Regular Birth or Caesarean?

2 February 2014
Norma doğum veya Sezeryan

Approaches to birth have changed greatly in time. With the discovery of “painless labour”, giving birth is no more a very painful incident in the minds of future mothers. Thanks to technological advancements, improvements in surgery techniques and equipment, decrease in anaesthetic complications, caesarean section has become more and more widespread. Today, even among doctors there is a debate about which birthing method is prevalent.
The most common issue that keeps the minds of future mothers and fathers busy, especially towards the final parts of pregnancy, is how the birth should be.

Major factors that play a role in deciding whether regular or C-section birth:

  • ” The family’s (couple’s) (especially the mother’s) desire
  • ” Doctor’s decision, depending on the life quality and vitality of both the mother and the fetus whom have been in close watch during pregnancy
  • ” The approach of the institutions involved in labour

Regular (Vaginal) Birth

It is a physiological occurrence. In a few hours after labour, the mother can go back to her daily activities and breastfeed her baby in a very short time. Thus, it is stated that the emotional touch starts very early between mother and the baby and as a result the bond becomes stronger. Additionally, the baby’s lungs (respiratory system) become ready for breathing sooner.


Possible complications

Natural birth requires specific follow up watch and readiness for sudden problems. The baby might get stressed and his heart rate might slow down. After the head is out, the baby’s shoulders might get stuck at the mother’s pelvic bones. Preparations to move to C-section during regular birth should be made since this switch might be vital during any moment of labour. Although very rare, due to lengthened labour, the baby might suffocate (be left without oxygen) and mental and motor functions might be damaged. During a quick birth or a birth which involves a bigger baby, there might be ruptures. This might, later on, lead to unwanted urinal discharge or other forms of discharge through the vagina. In order to avoid such complications, the best way to follow is to go through the process in a hospital. The doctor’s warnings during labour should be carefully considered and the patient should be ready to accept the idea that the method of birth might be changed in order to avoid any harm to the baby or the mother.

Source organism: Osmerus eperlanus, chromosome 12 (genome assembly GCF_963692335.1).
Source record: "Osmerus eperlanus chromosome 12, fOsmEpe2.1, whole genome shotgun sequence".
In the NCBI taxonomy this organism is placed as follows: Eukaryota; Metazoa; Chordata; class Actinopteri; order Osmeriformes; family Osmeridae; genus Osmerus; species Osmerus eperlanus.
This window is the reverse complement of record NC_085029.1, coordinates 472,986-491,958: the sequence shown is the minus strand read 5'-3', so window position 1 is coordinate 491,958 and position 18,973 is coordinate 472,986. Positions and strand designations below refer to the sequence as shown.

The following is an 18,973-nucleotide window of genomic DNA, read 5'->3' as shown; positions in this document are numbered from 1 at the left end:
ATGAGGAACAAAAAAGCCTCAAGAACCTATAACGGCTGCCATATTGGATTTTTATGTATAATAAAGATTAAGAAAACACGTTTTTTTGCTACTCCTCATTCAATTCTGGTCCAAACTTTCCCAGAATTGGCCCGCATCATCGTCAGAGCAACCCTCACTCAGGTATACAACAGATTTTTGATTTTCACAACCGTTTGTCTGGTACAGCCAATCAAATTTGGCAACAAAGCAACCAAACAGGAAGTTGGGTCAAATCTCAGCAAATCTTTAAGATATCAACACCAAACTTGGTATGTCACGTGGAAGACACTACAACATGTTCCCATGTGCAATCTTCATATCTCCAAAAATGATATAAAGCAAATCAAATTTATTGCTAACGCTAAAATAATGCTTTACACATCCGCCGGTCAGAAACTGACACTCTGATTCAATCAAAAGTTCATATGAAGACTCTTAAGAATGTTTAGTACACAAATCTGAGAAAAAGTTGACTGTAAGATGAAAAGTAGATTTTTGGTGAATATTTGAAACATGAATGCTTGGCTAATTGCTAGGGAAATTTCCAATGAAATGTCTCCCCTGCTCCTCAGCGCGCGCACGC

The time and place of labour in regular birth cannot be known beforehand. The fear that labour may begin in unwanted places or circumstances, not being able to make it to the hospital or reach the doctor in time pushes candidate mothers towards C-section. Likewise, the fear of a long and painful labour also pushes them towards C-section. Painless birth, which has become popular today, has diminished this fear to a certain extent.


Until very recently, C-section was considered as a complication not as a way of giving birth. However, in many ways C-section is a delivery method which might prove to be a life saver both for the mother and the baby. The trauma of birth, regarding the baby, has been lowered to the minimum. Many undesired surprises that might occur during regular (vaginal) delivery, have been avoided/decreased via C-section.


C-section is the only choice in some certain cases:
  • ” Specific mismatches with the baby and the birth canal (head-pelvis mismatch, baby is big, narrow canal walls)
  • ” Hypoxia symptoms during labour (Fetal distress),
  • ” When the baby doesn’t take the right position towards the birth canal (sideways, foot, back),
  • ” When the mother-to-be has had uterine operations such as caesarean section or myoma surgery before
  • ” When placenta previa, or ablatio placenta are observed,
  • ” Weakness (insufficient uterine muscle tension to provide delivery,
  • ” When labour has to be terminated immediately (ex: severe preeclampsia, eclampsia),
  • ” When labour/delivery doesn’t proceed as anticipated.

In recent years, there has been a huge increase in C-section births. One of the main reasons for this is that the mothers want to have C-section births. Mothers are afraid of vaginal/regular birth/delivery. After C-section, the mother gains consciousness and feeds the baby in 2-3 hours and the patient can go back to her daily life in 4-5 days. Sometimes, pain and infection may be experienced around the C-section stitches. C-section is a surgical application after all. Just like every other surgical operation, it involves risks. The bladder and bowels and all other neighboring organs should be protected, the appropriate surgical technique, use of antibiotics for protection purposes, choosing epidural instead of general anaesthesia can reduce the risks to a minimum.
The trio, Family (couple) – baby – the specialist doctor make the decision about the type of birth.



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